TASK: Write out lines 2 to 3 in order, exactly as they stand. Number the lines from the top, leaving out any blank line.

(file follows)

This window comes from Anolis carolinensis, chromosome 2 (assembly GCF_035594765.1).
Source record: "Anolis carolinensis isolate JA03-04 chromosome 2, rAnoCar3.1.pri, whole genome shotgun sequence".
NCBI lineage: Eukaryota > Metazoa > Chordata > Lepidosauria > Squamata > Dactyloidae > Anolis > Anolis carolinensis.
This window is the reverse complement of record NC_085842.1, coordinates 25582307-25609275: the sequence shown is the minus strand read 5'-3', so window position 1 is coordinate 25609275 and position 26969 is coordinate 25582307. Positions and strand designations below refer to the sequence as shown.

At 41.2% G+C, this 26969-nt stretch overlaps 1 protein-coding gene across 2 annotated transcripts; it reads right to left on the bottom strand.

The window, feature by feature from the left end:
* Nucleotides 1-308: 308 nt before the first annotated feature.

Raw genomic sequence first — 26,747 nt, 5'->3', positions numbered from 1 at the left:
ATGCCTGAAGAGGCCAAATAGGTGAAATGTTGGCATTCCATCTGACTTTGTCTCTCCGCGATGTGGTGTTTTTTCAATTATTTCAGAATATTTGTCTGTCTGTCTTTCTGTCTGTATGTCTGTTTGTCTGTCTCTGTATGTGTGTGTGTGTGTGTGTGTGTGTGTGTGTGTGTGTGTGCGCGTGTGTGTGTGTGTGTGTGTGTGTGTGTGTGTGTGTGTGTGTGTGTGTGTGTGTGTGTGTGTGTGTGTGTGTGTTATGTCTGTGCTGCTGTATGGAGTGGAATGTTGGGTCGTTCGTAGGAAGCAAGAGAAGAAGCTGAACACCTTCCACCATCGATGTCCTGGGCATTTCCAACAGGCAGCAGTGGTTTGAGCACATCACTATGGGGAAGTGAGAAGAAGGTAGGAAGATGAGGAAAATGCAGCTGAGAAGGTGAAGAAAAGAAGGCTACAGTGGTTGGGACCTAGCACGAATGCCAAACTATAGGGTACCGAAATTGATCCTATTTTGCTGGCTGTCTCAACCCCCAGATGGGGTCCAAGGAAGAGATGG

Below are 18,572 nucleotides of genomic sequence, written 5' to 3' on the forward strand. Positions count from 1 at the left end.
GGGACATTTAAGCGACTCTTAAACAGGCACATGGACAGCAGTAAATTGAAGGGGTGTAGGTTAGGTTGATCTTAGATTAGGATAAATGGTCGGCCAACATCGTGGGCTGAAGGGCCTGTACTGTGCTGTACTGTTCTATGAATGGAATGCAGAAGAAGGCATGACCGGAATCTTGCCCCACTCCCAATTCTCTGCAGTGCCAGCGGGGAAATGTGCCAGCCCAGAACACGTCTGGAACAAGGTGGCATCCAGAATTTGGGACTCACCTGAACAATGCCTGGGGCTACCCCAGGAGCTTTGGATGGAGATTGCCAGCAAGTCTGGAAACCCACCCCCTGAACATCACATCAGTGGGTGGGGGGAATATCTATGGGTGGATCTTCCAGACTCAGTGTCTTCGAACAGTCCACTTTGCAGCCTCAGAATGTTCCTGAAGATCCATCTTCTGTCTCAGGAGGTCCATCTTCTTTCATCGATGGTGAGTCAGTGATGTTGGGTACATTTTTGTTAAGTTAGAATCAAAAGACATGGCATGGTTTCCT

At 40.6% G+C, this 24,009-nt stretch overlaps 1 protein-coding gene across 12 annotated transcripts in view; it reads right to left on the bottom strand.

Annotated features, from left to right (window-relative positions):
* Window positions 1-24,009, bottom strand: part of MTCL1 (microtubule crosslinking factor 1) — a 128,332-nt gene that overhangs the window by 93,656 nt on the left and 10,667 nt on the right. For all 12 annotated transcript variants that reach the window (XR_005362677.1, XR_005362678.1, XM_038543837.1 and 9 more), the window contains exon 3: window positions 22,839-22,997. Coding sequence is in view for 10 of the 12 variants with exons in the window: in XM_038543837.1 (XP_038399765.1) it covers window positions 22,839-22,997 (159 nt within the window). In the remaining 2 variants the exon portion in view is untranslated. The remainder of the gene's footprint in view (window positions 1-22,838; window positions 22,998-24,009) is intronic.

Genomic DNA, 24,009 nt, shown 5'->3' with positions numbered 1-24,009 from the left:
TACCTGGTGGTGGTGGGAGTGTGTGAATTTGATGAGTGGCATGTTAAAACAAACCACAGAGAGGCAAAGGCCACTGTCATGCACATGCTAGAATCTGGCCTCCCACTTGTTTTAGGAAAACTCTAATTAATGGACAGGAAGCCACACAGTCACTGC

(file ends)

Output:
Source record: "Anolis carolinensis isolate JA03-04 chromosome 2, rAnoCar3.1.pri, whole genome shotgun sequence".
NCBI lineage: Eukaryota > Metazoa > Chordata > Lepidosauria > Squamata > Dactyloidae > Anolis > Anolis carolinensis.